More Than Just Another Pretty Frond
rode that colt into
“The very large crowd spread their cloaks on the road, while others cut branches from the trees and strewed them on the road,” St. Matthew tells us in Chapter 21. “The crowds preceding him and those following kept crying out and saying: ‘Hosanna to the Son of David; blessed is he who comes in the name of the Lord; hosanna in the highest.’”
Ever since the fourth century,
when Christians in the
Today, in some parts of
But it’s not so much the saint’s
choice of flora the Swiss are emulating. It’s his willingness to improvise.
Because real palms weren’t obtainable in many European regions, centuries ago
Catholics christened native plants as “palms” for the occasion. That’s why they
call the day “Olive Sunday” in
The traditional “palms” of choice
in many central European countries, especially the Slavic ones, are still pussy
willows with their catkin blossoms. In centuries past, these pussy willow
branches were beautified with fresh raspberry blossoms, dry flowers, ribbons
and other adornments. Some areas of
Of course, blessed branches of any kind can recall the triumphant tone of that first Palm Sunday. In his substantial work The Liturgical Year, 19th-entury Abbot Dom Gueranger tells that, for the Jews, to raise high a palm branch was to signify a joyful occasion. The symbolism, he explains, comes straight out of the Bible, where God commands his people to use branches as part of the feast of booths:
“On the first day you shall gather foliage from majestic trees, branches of palms and boughs of myrtles and of valley poplars, and then for a week you shall make merry before the Lord, your God” (Leviticus 23:40).
Meanwhile the Catholic Encyclopedia points out: “It was also a custom in all lands to cover, in some way, the path of someone thought worthy of the highest honor.”
So it was that Christians came to claim palms as signs of victory over the world and the flesh — and to associate the foliage with the martyrs.
While branchlike symbols are universal
From across continental
While many people form their palms into crosses, many others — Mexicans, Italians, Filipinos — often weave them into elaborate designs and conical shapes.
In other places, small palm
crosses were pinned on clothing. Come to think of it, this is common today
right here in
And why not? In The Easter Book (Firefly Press, 1999), Jesuit Father Francis Weiser suggests that the weaving and shaping of palms may have even started with bishops.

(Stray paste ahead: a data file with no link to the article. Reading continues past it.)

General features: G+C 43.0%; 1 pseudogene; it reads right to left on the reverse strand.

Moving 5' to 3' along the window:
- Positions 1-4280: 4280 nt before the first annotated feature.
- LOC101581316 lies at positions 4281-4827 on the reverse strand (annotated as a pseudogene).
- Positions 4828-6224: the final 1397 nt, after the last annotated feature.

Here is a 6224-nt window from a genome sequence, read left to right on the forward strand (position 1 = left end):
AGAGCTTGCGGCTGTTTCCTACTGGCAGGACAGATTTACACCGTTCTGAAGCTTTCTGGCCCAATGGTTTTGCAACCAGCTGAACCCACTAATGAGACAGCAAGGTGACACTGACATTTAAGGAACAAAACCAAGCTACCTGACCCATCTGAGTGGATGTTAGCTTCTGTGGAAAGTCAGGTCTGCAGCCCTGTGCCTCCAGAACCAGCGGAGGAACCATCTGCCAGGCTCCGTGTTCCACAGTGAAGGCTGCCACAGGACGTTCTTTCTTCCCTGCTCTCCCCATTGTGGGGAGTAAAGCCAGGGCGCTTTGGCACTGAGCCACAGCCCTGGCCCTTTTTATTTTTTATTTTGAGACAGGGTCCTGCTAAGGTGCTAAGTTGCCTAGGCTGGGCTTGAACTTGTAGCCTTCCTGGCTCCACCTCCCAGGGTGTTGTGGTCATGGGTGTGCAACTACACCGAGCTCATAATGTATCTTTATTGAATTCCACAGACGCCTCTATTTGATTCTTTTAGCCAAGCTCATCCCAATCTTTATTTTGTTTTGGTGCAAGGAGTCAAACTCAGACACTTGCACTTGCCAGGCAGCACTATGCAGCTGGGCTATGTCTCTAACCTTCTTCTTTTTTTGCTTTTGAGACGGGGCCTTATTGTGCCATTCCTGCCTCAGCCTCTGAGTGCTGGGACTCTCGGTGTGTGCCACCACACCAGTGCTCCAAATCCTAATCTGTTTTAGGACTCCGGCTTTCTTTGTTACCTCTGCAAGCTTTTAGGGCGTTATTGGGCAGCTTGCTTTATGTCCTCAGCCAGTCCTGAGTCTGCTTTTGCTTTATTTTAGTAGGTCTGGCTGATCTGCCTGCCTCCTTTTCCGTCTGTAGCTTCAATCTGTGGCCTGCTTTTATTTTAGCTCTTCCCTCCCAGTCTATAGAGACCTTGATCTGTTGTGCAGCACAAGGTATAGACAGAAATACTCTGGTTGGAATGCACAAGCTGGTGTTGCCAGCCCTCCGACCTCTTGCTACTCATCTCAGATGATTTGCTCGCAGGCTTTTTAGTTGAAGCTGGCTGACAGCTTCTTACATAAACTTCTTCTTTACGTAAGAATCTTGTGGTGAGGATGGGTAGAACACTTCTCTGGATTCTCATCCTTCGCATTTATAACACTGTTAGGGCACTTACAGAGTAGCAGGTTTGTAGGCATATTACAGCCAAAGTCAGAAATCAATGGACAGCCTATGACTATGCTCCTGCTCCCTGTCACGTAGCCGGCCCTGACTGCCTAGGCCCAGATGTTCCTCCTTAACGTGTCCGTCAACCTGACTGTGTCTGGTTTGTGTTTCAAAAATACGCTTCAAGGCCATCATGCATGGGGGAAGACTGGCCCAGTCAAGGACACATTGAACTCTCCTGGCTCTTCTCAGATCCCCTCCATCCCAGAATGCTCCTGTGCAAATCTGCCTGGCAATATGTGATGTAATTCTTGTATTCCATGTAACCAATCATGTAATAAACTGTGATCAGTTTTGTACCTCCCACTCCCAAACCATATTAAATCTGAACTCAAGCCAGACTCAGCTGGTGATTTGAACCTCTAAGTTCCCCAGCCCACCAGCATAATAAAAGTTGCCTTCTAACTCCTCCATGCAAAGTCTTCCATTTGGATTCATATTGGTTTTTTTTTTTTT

Some families wear the small cross made of palms during all Holy Week, notes Franciscan Father Bernward Stokes in his 1955 book How to Make Your House a Home: Family Liturgy and Religious Practices. “This,” he writes, “represents the fact that if we wish to be victorious with Christ, we must carry our cross in patience with him.”
Whatever the design, the palms go home with us as a blessed sacramental. For generations they were preserved in prominent places in houses (to bless the occupants and guests), barns (to bless the animals) and fields (to bless the crops).
There was even a cross-continental
custom of throwing palms into a fire in the fireplace during frightening
‘From Our God’
Even a big city can adapt a
special custom with the palm branches. According to folkloreproject.org, some
“You go to their house with a piece of palm,” the website quotes one Tina Agresta as saying, “and it’s forgotten.”
In countless places, families visit graves of relatives to leave sprigs or sprays of palms, sometimes blessed, sometimes florist-made crosses or designs.
The custom comes from
However we choose to use them — mimicking the customs of peoples in other times and places, or coming up with new traditions of our own — Palm Sunday palms can help us respond to the universal call to holiness.
In every case, they should be both a somber reminder of the price Christ paid for our sins on the cross — and a joyful symbol of his victory over death in the tomb that could not hold him.
“After this I had a vision of a great multitude, which no one could count, from every nation, race, people and tongue. They stood before the throne and before the Lamb, wearing white robes and holding palm branches in their hands. They cried out in a loud voice: ‘Salvation comes from our God, who is seated on the throne, and from the Lamb’” (Revelation 7:9-10).
A hearty Palm Sunday “Amen” to that.
Joseph Pronechen writes from